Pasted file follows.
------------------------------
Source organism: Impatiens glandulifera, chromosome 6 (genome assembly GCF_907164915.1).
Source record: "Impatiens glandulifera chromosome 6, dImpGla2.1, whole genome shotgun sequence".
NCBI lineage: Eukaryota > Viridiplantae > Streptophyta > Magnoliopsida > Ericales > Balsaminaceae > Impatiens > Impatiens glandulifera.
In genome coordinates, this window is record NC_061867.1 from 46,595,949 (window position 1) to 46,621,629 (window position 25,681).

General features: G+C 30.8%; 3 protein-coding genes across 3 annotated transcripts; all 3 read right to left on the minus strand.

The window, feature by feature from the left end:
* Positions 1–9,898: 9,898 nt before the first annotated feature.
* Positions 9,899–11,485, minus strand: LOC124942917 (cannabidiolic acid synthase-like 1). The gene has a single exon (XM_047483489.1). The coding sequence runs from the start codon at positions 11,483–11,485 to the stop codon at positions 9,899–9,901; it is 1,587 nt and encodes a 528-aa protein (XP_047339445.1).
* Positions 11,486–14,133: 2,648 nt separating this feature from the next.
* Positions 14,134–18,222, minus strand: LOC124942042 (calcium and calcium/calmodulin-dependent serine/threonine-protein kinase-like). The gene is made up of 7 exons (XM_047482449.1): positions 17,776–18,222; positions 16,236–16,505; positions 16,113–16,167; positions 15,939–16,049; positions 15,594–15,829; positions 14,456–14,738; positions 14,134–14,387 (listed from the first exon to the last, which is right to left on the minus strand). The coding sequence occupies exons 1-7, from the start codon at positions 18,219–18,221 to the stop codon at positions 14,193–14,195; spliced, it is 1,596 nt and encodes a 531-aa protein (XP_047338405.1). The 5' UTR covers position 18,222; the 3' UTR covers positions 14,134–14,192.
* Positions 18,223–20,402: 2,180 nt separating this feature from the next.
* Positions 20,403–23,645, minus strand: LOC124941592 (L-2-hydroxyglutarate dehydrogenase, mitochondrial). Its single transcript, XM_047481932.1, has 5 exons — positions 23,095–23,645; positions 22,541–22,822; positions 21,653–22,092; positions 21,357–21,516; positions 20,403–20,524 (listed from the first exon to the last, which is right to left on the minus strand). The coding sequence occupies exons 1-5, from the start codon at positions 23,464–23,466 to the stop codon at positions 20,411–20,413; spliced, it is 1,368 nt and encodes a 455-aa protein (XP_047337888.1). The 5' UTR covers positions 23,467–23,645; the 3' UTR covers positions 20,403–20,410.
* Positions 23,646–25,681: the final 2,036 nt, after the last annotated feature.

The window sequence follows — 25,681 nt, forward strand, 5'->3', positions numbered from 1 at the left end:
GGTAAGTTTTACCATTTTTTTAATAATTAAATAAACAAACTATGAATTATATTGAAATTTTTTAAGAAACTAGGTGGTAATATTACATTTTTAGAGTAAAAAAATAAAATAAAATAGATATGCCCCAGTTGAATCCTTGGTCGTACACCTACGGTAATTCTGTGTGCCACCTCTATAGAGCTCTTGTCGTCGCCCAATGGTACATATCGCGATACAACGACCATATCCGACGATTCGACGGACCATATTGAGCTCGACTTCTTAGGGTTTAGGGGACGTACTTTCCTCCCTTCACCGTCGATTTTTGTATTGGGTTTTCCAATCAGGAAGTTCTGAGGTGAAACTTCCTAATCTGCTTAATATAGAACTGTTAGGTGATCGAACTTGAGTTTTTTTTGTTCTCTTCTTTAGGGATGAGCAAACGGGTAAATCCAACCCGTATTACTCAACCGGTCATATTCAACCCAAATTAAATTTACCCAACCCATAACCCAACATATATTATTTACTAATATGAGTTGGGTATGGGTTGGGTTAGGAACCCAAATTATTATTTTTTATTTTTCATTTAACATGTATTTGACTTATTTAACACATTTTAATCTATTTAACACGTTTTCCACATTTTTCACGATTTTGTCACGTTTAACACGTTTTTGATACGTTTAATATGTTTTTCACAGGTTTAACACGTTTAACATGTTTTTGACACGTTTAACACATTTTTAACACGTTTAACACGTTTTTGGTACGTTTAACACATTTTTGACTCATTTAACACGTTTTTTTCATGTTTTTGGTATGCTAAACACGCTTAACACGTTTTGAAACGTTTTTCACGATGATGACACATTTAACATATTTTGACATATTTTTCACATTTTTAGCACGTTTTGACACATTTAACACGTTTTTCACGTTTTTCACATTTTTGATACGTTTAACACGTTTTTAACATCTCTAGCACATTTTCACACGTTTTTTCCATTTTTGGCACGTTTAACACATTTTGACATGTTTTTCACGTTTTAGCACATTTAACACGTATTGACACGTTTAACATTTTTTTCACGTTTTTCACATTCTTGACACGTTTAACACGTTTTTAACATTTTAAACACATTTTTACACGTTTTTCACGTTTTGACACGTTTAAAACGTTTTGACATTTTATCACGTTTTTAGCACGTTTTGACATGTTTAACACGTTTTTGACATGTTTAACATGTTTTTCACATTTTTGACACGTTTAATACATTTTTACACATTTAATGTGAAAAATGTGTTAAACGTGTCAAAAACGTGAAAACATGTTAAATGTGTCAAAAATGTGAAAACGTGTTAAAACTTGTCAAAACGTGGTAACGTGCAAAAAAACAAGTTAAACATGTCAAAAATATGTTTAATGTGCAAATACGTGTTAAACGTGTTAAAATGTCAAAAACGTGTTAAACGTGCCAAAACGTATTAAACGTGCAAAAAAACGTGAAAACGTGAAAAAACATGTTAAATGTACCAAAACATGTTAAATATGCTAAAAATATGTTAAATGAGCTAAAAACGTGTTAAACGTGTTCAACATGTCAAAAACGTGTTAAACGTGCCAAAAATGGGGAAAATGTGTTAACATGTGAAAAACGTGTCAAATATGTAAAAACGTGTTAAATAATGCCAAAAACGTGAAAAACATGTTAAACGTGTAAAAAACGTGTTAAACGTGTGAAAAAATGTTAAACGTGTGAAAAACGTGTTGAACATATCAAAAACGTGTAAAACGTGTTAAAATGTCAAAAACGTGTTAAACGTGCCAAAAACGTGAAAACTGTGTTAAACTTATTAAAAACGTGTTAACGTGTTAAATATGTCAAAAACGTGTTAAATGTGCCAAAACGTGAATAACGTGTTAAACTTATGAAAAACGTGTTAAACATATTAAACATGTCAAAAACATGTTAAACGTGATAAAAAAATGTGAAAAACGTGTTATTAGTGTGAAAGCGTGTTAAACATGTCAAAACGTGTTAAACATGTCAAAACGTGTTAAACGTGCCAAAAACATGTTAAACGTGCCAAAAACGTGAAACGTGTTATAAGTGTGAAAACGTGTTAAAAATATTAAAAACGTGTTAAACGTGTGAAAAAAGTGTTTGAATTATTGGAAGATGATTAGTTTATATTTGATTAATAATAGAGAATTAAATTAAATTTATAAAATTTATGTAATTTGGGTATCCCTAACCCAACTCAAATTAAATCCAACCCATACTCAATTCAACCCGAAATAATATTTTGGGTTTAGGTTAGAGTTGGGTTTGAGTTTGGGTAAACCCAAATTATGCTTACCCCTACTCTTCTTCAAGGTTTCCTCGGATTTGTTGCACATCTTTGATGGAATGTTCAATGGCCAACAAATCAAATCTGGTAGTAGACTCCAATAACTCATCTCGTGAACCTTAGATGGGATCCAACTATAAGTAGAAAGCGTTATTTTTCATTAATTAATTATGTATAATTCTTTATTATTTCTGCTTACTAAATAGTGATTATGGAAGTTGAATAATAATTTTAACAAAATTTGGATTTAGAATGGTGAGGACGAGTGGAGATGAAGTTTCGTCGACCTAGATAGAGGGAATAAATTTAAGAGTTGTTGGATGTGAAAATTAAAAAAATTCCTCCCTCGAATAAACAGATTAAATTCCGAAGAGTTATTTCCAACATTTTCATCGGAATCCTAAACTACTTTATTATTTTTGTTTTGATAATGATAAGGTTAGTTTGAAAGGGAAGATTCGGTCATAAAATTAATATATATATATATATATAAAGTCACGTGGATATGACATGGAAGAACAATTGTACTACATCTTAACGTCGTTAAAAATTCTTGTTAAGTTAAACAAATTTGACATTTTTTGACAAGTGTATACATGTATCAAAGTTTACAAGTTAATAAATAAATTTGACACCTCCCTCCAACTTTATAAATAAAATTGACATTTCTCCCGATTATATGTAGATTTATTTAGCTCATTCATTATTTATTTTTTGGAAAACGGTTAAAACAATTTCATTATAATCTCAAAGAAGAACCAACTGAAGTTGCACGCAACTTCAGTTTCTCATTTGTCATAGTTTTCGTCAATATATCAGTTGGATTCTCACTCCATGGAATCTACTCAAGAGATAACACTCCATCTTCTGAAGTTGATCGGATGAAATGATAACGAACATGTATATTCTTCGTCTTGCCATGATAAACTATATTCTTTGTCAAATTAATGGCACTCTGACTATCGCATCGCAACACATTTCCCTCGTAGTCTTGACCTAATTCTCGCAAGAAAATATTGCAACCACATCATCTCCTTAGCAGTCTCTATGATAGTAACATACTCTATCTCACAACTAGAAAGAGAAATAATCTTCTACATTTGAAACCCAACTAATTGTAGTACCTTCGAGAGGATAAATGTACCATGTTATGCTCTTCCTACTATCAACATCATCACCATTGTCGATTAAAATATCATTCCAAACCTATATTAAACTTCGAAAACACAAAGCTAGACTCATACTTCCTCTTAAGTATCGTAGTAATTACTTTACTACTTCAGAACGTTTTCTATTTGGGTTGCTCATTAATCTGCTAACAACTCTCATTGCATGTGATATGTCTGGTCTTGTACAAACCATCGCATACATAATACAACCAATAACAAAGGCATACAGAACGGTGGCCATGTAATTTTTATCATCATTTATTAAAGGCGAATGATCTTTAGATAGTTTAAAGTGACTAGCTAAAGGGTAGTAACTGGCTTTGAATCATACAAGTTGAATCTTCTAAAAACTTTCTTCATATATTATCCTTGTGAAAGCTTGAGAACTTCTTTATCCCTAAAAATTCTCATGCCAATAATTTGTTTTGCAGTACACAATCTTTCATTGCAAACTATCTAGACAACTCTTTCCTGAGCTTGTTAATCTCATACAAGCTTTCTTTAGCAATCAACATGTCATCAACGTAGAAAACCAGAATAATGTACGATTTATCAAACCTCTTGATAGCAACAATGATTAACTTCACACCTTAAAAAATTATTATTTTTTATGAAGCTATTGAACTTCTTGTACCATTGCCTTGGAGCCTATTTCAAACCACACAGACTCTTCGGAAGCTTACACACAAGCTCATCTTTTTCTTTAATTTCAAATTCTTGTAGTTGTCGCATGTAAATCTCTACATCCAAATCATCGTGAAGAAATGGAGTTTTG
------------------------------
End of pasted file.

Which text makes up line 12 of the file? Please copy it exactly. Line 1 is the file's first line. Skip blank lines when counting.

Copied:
* Positions 20,403–23,645, minus strand: LOC124941592 (L-2-hydroxyglutarate dehydrogenase, mitochondrial). Its single transcript, XM_047481932.1, has 5 exons — positions 23,095–23,645; positions 22,541–22,822; positions 21,653–22,092; positions 21,357–21,516; positions 20,403–20,524 (listed from the first exon to the last, which is right to left on the minus strand). The coding sequence occupies exons 1-5, from the start codon at positions 23,464–23,466 to the stop codon at positions 20,411–20,413; spliced, it is 1,368 nt and encodes a 455-aa protein (XP_047337888.1). The 5' UTR covers positions 23,467–23,645; the 3' UTR covers positions 20,403–20,410.